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Multiple cancer research projects at Roswell Park

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Posted at 4:47 PM, Dec 24, 2020
and last updated 2020-12-25 13:03:45-05

BUFFALO, N.Y. (WKBW) — According to the National Cancer Institute, an estimated 1,806,590 new cases of cancer will be diagnosed in the United States this year and more than 606,520 will die from the disease.

Roswell Park Comprehensive Cancer Center has been working on multiple cancer research projects.

One of these advancements is a drug called SurVaxM that was designed to treat a form of rare cancer called glioblastoma, will be used in a large clinical trial this year.

"We finished the clinical trials here at Roswell Park, the initial clinical trials. They were opened here and also at the Cleveland clinic. And now the next phase of this investigation is to open this trial in a number of cancer centers around the country," said Dr. Candace Johnson, Roswell Park President and CEO.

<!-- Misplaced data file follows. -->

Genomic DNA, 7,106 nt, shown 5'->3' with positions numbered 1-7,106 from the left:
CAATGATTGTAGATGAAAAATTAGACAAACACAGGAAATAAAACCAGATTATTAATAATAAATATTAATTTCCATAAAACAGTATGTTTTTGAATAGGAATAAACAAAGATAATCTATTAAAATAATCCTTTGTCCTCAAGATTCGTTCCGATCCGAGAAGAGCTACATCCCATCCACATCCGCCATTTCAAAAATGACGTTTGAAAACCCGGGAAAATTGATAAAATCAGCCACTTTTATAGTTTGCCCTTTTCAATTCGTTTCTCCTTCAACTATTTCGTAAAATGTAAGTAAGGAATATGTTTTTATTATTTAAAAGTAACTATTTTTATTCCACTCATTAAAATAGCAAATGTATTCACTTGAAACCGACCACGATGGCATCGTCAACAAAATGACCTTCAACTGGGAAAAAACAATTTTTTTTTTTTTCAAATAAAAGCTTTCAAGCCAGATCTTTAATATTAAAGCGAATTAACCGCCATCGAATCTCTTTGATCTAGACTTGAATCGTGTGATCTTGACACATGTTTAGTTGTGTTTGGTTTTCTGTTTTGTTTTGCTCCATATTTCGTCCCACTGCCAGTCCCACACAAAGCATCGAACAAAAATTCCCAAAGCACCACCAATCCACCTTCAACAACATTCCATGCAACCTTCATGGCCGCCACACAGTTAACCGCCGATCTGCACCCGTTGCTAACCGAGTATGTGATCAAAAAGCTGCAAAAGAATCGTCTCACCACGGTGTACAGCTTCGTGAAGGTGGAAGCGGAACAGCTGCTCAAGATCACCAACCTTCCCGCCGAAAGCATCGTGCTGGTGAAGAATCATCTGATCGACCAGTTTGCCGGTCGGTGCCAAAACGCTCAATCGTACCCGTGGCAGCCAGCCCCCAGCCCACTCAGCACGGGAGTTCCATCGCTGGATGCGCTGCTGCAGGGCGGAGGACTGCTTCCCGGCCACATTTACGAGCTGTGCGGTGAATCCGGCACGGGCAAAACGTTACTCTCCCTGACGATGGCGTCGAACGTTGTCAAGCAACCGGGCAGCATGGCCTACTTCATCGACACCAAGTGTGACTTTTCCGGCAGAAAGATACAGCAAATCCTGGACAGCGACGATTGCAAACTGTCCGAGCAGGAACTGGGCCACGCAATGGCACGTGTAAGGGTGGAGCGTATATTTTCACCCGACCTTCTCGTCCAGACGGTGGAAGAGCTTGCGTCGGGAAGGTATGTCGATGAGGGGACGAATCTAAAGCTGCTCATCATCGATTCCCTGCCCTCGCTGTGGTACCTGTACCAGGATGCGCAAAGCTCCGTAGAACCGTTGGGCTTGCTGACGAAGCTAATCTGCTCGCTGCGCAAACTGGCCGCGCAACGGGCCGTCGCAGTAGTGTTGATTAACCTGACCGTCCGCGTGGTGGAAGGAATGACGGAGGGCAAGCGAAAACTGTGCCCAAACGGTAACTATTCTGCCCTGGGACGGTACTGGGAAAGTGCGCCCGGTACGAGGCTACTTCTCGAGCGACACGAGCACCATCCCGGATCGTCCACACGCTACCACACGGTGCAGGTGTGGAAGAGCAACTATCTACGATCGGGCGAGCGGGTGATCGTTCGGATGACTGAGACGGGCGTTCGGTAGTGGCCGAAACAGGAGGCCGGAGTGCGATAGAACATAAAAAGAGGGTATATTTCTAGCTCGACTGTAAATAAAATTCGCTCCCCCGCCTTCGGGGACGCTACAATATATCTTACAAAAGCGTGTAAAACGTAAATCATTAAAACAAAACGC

The drug is a vaccine approach to brain tumors. Trials for using this drug in pediatric brain tumors have also started.

"Lots of patients come to us for this particular vaccine because it has shown some efficacy," said Dr. Johnson.

Other exciting research includes understanding what makes cancer spread.

"Here you have a tumor, and if you have a little cell that's trying to escape that primary tumor, for those tumors to be able to survive, to be able to migrate through other tissues and sort of break through barriers, that you have in your body, the tumor has to be very crafty," said Dr. Johnson.

The majority of cancer deaths are caused by cancer metastasis, or the spread of cancer cells from one organ or site to another. Researchers are looking into ways to derail or stop those processes so the cancers can’t spread.

Researchers are also looking at two new treatment options for patients with lung cancer thanks to advancements in genetics.

"In the tumor itself, many times there's some mutation or some sort of genetic signature that's in that lung tumor. And then there are drugs that can attack that mutation or that particular abnormality," said Dr. Johnson.

And despite being in the midst of a pandemic, it was important for Roswell Park Comprehensive Cancer Center to keep the research going.